Data Privacy 101: A guide for your dental clinic

Data Privacy 101: A guide for your dental clinic

Dental clinics handle a large amount of patient data known as protected health information (PHI). PHI is private information in medical records that is used to identify a specific individual, and is disclosed during a patient's diagnosis or treatment. This includes:

  • Address
  • Date of birth
  • Phone number
  • Email address
  • Social Security number
  • Medical history
  • Mental health condition
  • Laboratory tests and results
  • Insurance information

As a dental health provider, it’s your responsibility to ensure your patients’ information is safe and handled properly. Not only are your patients concerned about how you handle their private information, but you are also mandated by industry compliance standards to ensure patients' data privacy.

What is data privacy?

Data privacy is a part of data security that centers on how patient data is collected, stored, and shared. In the context of dental clinics, practicing data security ensures that they will only use the information shared by patients for their intended purpose.

Why is data privacy important?

Having a strong data privacy program reduces the risk of security incidents that can cause privacy breaches. In addition, it saves your clinic from paying fines, lawsuits, and multi-year penalties.

According to Forbes, 46% of companies in the US experience a privacy breach which damaged their brand value and reputation. And don't think your dental clinic is safe — it's not.

Here's an example. In 2019, Elite Dental Associates was fined $10,000 by the Office for Civil RIghts (OCR) for violating the privacy rules of the Health Insurance Portability and Accountability Act (HIPAA).

Elite disclosed the private information of one of its patients as a response to a social media review. The response included the patient's last name and information regarding that patient's health condition. In addition, the OCR discovered that Elite had also disclosed the data of multiple patients on its Yelp review page. To make matters worse, Elite did not have any policy or Notice of Private Practices that complied with HIPAA privacy rules.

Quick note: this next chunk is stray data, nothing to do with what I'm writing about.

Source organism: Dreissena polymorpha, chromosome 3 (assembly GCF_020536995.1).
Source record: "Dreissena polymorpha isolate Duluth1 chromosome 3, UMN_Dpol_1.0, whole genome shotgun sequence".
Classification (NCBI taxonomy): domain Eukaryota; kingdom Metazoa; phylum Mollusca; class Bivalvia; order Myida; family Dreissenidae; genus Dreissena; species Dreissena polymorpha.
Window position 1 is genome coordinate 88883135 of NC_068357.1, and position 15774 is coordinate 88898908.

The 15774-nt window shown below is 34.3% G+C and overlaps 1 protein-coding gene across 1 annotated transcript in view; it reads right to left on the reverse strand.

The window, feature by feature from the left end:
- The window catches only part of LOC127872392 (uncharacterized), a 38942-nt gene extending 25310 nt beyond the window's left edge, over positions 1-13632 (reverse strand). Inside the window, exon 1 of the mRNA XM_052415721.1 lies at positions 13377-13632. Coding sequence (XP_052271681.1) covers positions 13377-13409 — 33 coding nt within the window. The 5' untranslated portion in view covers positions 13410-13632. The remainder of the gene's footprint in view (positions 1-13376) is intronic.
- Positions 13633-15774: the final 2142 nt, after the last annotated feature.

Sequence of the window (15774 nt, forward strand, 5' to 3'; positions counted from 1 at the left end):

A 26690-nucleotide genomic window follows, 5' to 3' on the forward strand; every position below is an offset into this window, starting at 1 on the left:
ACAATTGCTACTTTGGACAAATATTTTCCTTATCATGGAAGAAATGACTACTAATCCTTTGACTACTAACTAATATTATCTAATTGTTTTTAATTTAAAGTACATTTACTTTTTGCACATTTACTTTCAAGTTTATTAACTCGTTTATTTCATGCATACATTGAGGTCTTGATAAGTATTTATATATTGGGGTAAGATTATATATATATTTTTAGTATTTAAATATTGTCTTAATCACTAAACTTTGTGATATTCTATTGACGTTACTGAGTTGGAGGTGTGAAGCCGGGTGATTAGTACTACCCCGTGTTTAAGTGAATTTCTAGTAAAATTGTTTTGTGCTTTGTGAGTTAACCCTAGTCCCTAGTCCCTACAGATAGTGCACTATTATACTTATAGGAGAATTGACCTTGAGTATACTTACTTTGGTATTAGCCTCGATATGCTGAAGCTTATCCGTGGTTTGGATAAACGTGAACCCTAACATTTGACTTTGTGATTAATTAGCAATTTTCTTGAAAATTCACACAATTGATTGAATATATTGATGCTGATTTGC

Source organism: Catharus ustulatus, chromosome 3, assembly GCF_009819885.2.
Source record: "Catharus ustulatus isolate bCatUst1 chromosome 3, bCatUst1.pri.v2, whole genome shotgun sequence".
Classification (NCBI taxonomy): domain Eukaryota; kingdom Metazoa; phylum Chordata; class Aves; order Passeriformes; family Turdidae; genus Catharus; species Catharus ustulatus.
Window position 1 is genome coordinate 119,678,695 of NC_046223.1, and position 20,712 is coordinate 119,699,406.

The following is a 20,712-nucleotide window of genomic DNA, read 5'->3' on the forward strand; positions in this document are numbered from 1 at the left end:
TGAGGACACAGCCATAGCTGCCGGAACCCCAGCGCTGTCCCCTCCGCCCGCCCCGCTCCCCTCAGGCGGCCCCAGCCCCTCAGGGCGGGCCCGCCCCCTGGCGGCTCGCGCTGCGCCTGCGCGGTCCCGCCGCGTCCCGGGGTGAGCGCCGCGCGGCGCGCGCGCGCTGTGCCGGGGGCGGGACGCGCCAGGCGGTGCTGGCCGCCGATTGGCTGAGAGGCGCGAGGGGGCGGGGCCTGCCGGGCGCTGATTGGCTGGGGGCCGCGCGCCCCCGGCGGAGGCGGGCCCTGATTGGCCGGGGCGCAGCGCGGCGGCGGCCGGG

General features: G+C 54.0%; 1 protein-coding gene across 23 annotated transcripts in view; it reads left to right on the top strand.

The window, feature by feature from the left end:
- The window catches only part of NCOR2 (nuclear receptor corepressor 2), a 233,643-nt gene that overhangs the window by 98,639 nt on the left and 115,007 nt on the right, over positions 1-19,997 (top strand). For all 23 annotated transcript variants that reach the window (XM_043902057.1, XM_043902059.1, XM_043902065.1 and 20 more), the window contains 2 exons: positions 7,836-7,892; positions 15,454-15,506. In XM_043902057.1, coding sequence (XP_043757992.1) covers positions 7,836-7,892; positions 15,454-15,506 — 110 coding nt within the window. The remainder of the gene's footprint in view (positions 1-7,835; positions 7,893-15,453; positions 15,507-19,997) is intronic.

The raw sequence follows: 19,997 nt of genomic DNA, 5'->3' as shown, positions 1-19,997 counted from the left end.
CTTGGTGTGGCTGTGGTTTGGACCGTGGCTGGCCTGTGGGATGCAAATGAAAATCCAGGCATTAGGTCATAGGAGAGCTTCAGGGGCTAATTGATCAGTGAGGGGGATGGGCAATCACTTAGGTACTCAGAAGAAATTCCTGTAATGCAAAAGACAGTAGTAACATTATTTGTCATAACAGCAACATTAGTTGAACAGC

In addition to the fine, Elite was required to go through a corrective action plan plus two years of monitoring by the OCR to ensure their compliance with HIPAA rules.

Data privacy and data security

Data privacy and data security may sound the same, but they're different from one another. Data privacy are policies governing how patient data is collected, stored, and shared. The latter, on the other hand, is concerned with how patient data stored in your dental office is protected from intruders. You can even say that data security is necessary for enforcing data privacy.

Data privacy best practices

To ensure the safety and security of your patients' data, here are some data privacy best practices you should implement in your dental practice:

1. Provide your staff with data privacy awareness training
Your dental clinic must provide data privacy training and implement a corporate data privacy policy to anyone who handles PHI. This is to ensure your staff understands how to handle and safeguard your patients' private data.

2. Use sophisticated security tools
There are a lot of security tools you can use to keep private patient information safe. Some of these tools include password managers, encrypted storage solutions, and virtual private networks (VPNs). If you’re not sure which ones to use, you can consult with a managed IT services provider like Pact-One.

3. Observe your network for suspicious activity
This allows you to detect and prepare for a potential cyberattack. Some signs to look out for include:

  • Abnormal database activity – This can be caused by either an external or internal attack. Signs of abnormal database activity include unusual data content growth and changes in users and permissions.
  • Account abuse – This is a sign of an insider attack that involves accessing and sharing private information and modifying audit trails.
  • Changes in user access – These can mean that a hacker is attempting to access your network using stolen user credentials. Signs to watch out for include multiple failed login attempts, logins at odd hours, and inconsistencies between a user and a specific device.
  • File changes – This indicates that a hacker has breached your network and is changing files to avoid detection.
  • Unusual network behavior – This is another sign that hackers are trying to infiltrate your network. Things to look out for are sudden changes in network performance and protocol violations.
  • Unauthorized port access – This can either be caused by someone accidentally accessing the port or a malware attack.

4. Don't think you won't be targeted
Never dismiss the possibility that your dental clinic will be targeted by cybercriminals. In fact, hackers prefer to target smaller businesses and healthcare organizations because these often lack solid cybersecurity protocols.

5. Implement a zero trust policy
A zero trust policy is a security initiative that eliminates the concept of trust in and out of your dental clinic. It requires implementing the principle of least privilege, which limits your staff's network access to only the resources they need to accomplish their tasks.

Is your dental office well-equipped to keep your patients' data safe? Without the proper antivirus software and data backup policy, you're putting your patients' information at risk. This is where a dental IT provider like Pact-One can help. Our network security services will provide you with a multilayered security solution that will stop malicious elements from breaching your network. Contact us today to learn more.

Be the Dental Practice with Worry-Free IT

Don’t spend one more day worrying about IT

CALL US


Just released our free eBook, 20 Signs That Your Practice is Ready for Managed ServicesDownload
+